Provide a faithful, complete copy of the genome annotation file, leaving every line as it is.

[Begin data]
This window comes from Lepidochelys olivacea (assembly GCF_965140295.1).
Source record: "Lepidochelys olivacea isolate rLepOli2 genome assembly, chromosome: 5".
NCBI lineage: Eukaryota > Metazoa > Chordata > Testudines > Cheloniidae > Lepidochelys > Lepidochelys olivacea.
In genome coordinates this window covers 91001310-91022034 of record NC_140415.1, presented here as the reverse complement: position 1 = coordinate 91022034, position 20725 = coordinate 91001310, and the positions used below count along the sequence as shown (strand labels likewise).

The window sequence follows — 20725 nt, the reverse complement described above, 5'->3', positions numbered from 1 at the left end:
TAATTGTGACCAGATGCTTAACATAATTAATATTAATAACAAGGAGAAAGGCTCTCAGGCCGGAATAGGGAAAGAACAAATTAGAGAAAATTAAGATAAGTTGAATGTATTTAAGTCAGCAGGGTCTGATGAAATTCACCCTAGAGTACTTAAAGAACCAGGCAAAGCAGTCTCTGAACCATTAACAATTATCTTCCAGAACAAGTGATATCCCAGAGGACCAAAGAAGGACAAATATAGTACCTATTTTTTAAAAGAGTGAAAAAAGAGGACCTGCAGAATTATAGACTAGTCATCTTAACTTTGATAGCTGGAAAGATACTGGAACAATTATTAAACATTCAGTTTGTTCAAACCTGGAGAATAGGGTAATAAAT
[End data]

This window comes from Lepidochelys olivacea (assembly GCF_965140295.1).
Source record: "Lepidochelys olivacea isolate rLepOli2 genome assembly, chromosome: 5".
NCBI lineage: Eukaryota > Metazoa > Chordata > Testudines > Cheloniidae > Lepidochelys > Lepidochelys olivacea.
In genome coordinates this window covers 91001310-91022034 of record NC_140415.1, presented here as the reverse complement: position 1 = coordinate 91022034, position 20725 = coordinate 91001310, and the positions used below count along the sequence as shown (strand labels likewise).

The window sequence follows — 20725 nt, the reverse complement described above, 5'->3', positions numbered from 1 at the left end:
TAATTGTGACCAGATGCTTAACATAATTAATATTAATAACAAGGAGAAAGGCTCTCAGGCCGGAATAGGGAAAGAACAAATTAGAGAAAATTAAGATAAGTTGAATGTATTTAAGTCAGCAGGGTCTGATGAAATTCACCCTAGAGTACTTAAAGAACCAGGCAAAGCAGTCTCTGAACCATTAACAATTATCTTCCAGAACAAGTGATATCCCAGAGGACCAAAGAAGGACAAATATAGTACCTATTTTTTAAAAGAGTGAAAAAAGAGGACCTGCAGAATTATAGACTAGTCATCTTAACTTTGATAGCTGGAAAGATACTGGAACAATTATTAAACATTCAGTTTGTTCAAACCTGGAGAATAGGGTAATAAAT